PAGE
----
The second theme was generated from the excerpts where participants shared their views of themselves as leaders. Participants discussed their observations and experiences regarding how they view themselves as leaders. In the following excerpts, the participants view themselves as leaders in relation to taking responsibility for something and in relation to how they behave toward other people. In Excerpt 8, the participant states that she could view herself as a leader because she can take responsibility for something and successfully deliver it, as well as by putting a lot of effort into how she behaves towards other people. In Excerpt 9, the self as a leader is also viewed in relation to other people; however, in this case, the participant can see herself as a leader only when being in a team and not independently, as an individual.
Excerpt 8: “I could be yes (a leader), why not? Because I can definitely be responsible in something that I will do, if I take it on, I will definitely want it to be perfect. I put a lot of thought in how I will behave towards other people…”.
Excerpt 9: “I believe that through teamwork leading teams might emerge…with good management and goal achievement. I don’t think that I am a leader by myself, only with a team.”
In a similar way, in Excerpts 10 and 11, the participants also draw upon their experiences and observations that involve the self as a leader while being in a team. In this sense, some of the participants view themselves as leaders when they can connect with people, “influence” them and “make them fanatical” about the project (Excerpt 10) or because they can “communicate well” with other people (Excerpt 11). There is a strong contextual component that can be identified when participants discuss their own ability to lead, e.g., how other people have responded to them or how well they can interact with other people. Their views of themselves as leaders are dynamic, experience-based and depending on how other people respond to them and interact with them.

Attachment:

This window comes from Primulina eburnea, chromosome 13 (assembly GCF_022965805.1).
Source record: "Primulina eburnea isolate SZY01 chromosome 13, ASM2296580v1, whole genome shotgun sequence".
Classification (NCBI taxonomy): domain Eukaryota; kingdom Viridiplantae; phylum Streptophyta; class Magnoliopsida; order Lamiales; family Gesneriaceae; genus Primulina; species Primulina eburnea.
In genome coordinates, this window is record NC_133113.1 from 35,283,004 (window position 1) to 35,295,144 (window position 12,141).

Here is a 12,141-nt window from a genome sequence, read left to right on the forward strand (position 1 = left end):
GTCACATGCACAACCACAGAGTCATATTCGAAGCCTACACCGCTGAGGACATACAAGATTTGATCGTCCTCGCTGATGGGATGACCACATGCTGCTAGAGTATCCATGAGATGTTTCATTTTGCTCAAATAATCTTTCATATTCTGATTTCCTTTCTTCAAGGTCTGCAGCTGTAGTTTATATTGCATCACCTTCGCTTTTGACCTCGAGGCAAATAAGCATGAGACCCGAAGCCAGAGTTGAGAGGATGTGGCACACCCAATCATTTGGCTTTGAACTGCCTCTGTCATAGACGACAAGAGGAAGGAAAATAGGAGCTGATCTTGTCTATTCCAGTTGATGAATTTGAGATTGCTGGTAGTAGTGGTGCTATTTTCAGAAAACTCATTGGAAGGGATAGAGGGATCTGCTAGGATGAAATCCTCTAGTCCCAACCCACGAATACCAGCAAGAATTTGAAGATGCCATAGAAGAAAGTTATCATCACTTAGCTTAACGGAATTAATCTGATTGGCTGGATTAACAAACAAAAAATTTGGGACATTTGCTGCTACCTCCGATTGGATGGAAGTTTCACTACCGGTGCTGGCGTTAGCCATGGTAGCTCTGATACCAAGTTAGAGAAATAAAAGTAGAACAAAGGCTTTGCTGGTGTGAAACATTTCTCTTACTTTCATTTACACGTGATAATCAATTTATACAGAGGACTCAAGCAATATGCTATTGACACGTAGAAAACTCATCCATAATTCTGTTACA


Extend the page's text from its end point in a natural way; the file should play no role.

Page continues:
Excerpt 10: “… I can attract people towards something that I like, in a team for example, if it is something that I like that the team will do…. If this is leadership, then I am a leader. But yes…hmm…with this definition I am a leader. For example, I am a person who connects the people around her (…). I am a person who will connect people and make them fanatical about an issue. In that sense, I am a leader, you could say that.”
Excerpt 11: “… I think I am a good leader but based on the model that I will communicate with the other (person), I will make fun, I will say a few more words and then I will handle the person in a good sense, that this is what we have to do now, of course, there is a lot more I have to improve, I am very “soft”, very mild, but until now I have had good results, I have not been in a situation where I would say “this has led to a very negative result.”
Although the explicit focus is on the participants’ skills and experiences that they perceive can portray them as leaders, the implicit pattern emerging is that in the examples shared, the other people did not “oppose” their leadership attempts. From a leadership development perspective, this is potentially an important factor, especially for young people, whose self-views of leadership are at an emerging stage, fragile and sensitive to external validation (or invalidation); the degree to which people around them “embrace” their leadership seems to be a critical mechanism that can enable and/or constrain their actions and the views of themselves as leaders.